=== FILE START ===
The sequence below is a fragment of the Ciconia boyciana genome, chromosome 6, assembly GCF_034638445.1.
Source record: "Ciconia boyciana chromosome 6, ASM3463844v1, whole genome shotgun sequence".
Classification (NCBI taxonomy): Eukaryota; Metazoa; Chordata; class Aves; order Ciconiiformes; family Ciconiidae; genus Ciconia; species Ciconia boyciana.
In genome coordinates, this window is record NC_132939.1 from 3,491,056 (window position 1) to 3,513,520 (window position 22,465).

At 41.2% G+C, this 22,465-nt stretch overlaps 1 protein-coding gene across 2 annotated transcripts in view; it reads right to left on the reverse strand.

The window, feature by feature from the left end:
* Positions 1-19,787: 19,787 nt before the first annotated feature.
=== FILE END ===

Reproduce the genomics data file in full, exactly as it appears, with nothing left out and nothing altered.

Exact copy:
The sequence below is a fragment of the Ciconia boyciana genome, chromosome 6, assembly GCF_034638445.1.
Source record: "Ciconia boyciana chromosome 6, ASM3463844v1, whole genome shotgun sequence".
Classification (NCBI taxonomy): Eukaryota; Metazoa; Chordata; class Aves; order Ciconiiformes; family Ciconiidae; genus Ciconia; species Ciconia boyciana.
In genome coordinates, this window is record NC_132939.1 from 3,491,056 (window position 1) to 3,513,520 (window position 22,465).

At 41.2% G+C, this 22,465-nt stretch overlaps 1 protein-coding gene across 2 annotated transcripts in view; it reads right to left on the reverse strand.

The window, feature by feature from the left end:
* Positions 1-19,787: 19,787 nt before the first annotated feature.